A Christmas I Won’t Soon Forget

But there was a silver lining

It began with the arrival of our youngest daughter, Meagan and her energetic Black Lab cross, Pika. Just before they arrived we discovered our Bernedoodle, Livy, had two abscessed teeth and needed close to $2000. worth of dental surgery followed by antibiotics and pain killers. She was not so energetic, which seemed to puzzle Pika, who whined at her. A lot. Also, just before they arrived, I started feeling a strange rumbling in my tummy. Someone had given me an unexpected Christmas present – the stomach flu.

So as my eldest daughter, Kate, arrived with her husband and one-year-old Great Dane, Arturo, I retreated to the bedroom. From there I heard Kate ask her dad for blankets. Was she so cold? I wondered, hoping she wasn’t coming down with a bug too. No, the blankets weren’t for her, but for Arturo. He was afraid of our hardwood floors so blankets were needed so he could join the rest of the tribe. I heard laughter as they coaxed him until he gingerly put only one paw on the bare floor.

By the time our youngest, Laura, arrived, I was spending more time in the bathroom than the bedroom but in between, got to enjoy the squeals of our grandson as Arturo snuffled his neck, then leaped back as the little one reacted. Our granddaughter thought that was hilarious and of course squealed with delight when she saw the many presents under the tree, most of which had her name on them. At only three years old she already recognizes and can write her own name. No flies on that one!

Kate, ever the caregiver, popped into the bedroom now and then to bring me water, an antacid, and ginger ale.  I dosed off and on, listening to the girls chatting as they prepared the breakfast quiche and set the table. I sensed the calm as I heard my husband’s voice pray the blessing over all.

Auntie Meg entertained Thea and Spencer-Mark with puzzles and tent-making in the basement while my two sons-in-law chatted about ways to relieve stress. (They both work in the health care profession). I prayed for them before dozing off again, until my husband poked his head in to ask if I wanted to put on a mask and join the family for the traditional unloading of the Christmas stockings, which had, as usual, overflowed into gift bags around the tree. I made a feeble attempt but then thought it wise to save them all the unpleasant memory of me upchucking on the living room floor, or more precisely, on one of the blankets covering it. I slipped away back into the bedroom.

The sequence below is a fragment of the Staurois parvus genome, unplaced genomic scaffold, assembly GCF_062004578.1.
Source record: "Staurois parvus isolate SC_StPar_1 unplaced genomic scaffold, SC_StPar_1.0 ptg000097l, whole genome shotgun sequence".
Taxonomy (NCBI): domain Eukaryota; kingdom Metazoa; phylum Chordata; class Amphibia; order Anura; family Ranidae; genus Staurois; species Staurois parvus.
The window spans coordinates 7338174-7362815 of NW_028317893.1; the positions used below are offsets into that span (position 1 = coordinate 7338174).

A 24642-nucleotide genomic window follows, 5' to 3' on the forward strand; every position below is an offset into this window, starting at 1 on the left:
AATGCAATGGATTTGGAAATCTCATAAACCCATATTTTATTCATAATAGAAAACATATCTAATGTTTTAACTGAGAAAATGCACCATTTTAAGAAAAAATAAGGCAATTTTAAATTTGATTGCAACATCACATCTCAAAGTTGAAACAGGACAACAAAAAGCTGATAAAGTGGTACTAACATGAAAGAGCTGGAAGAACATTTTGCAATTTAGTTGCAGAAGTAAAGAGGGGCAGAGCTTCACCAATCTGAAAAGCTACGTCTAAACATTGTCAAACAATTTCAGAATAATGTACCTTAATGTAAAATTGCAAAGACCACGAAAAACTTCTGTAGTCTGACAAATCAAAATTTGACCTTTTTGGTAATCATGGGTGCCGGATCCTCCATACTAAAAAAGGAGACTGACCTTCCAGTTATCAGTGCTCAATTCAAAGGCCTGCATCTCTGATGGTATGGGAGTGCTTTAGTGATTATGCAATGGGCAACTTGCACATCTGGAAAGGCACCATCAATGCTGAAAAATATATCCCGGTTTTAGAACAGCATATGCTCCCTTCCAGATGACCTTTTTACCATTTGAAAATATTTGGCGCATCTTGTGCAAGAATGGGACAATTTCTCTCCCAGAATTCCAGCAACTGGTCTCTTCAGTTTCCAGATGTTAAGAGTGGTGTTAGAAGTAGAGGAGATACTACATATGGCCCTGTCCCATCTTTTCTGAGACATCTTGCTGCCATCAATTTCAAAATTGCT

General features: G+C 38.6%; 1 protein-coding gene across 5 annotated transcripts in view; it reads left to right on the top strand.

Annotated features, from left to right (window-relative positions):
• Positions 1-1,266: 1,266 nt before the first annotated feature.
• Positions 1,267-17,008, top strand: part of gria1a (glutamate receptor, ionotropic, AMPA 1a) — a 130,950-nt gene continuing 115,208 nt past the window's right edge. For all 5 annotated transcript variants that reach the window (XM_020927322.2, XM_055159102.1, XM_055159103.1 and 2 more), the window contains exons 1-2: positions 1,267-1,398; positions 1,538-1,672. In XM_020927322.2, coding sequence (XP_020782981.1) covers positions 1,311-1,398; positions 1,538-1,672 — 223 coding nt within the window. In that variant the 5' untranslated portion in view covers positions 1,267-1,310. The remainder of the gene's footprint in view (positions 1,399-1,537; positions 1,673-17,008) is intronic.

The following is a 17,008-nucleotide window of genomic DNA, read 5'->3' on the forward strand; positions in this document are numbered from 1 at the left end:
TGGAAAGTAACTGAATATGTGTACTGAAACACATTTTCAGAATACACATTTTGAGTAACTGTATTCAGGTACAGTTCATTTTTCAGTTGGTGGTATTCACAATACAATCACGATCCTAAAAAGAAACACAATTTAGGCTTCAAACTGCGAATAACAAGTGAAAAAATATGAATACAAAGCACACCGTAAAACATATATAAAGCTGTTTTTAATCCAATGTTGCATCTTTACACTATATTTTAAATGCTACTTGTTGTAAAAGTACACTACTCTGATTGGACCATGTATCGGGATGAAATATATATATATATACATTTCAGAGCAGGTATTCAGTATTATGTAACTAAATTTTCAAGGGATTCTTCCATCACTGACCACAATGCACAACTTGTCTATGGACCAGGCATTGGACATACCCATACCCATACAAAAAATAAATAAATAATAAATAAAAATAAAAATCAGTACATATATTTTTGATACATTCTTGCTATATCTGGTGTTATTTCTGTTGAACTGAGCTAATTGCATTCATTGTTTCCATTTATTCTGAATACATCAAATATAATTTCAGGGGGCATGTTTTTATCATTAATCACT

I woke at one point to the smell of gingerbread cookies baking and smiled as I thought of the look that would be on my granddaughter’s face while she helped decorate them.

At some point the turkey was prepared, with all the trimmings, by my three capable girls and that calm moment of prayer helped me dose off again. I woke a few times to hear laughter and the pitter-patter of those little feet joined by the scrabble of the dog’s nails on the floor. All except Arturo’s, I assumed.

Eventually the day came to a close. I felt more than a little sorry for myself as I heard the commotion of gathering kids, dogs and sundries, followed by the good-byes and ‘I love you’s’ and the thump of the doors closing.

The next morning I felt well enough to emerge, slowly, to sip a cup of tea, slowly, and was surprised to see all the stockings and gift bags still full under the tree. “They all wanted to wait for you.” My DH explained they all planned to return later that morning. But by the time they did, I was banished again to the bedroom. Kate and her hubby decided to head out on their two hour drive, hearing of bad weather on the way, and Laura and family decided to stay put in the city since the little guy seemed a bit out of sorts and they wondered if he was coming down with the bug. Turned out they were right, so we promised to bring the presents to them later in the week, when everyone was feeling better.

Meg stayed for a couple more days, during which she continued to do most of the cooking and helped her dad replace a problematic kitchen faucet. Then it was her turn to say good-bye with air-hugs for me and a big real one for her dad.

The tea and toast stayed down that morning, so I decided to risk a turkey sandwich on one of my son-in-law’s wonderful homemade buns. It tasted great, though I was still a bit sad that I’d missed the real meal.

“There’s lots of left-overs,” my DH said, obviously reading my mind. I managed a smile and a short, though heart-felt prayer of thanks for him and the rest of my ‘tribe,’ including the four-legged variety.

And perhaps it was the Lord who pointed out a silver lining as I went to bed that night. This is the only Christmas in memory when I did not gain a few unwanted pounds.


Blessings to you all in 2023! May it be full of precious moments with your ‘tribe.’

4 thoughts on “A Christmas I Won’t Soon Forget

  1. Elizabeth December 30, 2022 / 1:59 pm

    Glad you are feeling better Marci. It’s a Christmas to remember. Our plans may change due to circumstances, but the meaning of Christmas will never change.

  2. Geoff Watson December 30, 2022 / 7:08 pm

    Hope you’re feeling more like your ol’ self now.

    Blessings Marcia.


    Ps Thankful it wasn’t Covid

    • marcialeelaycock December 31, 2022 / 9:42 am

      Thanks Geoff. Yes, a little better each day now. Happy New Year to you! m

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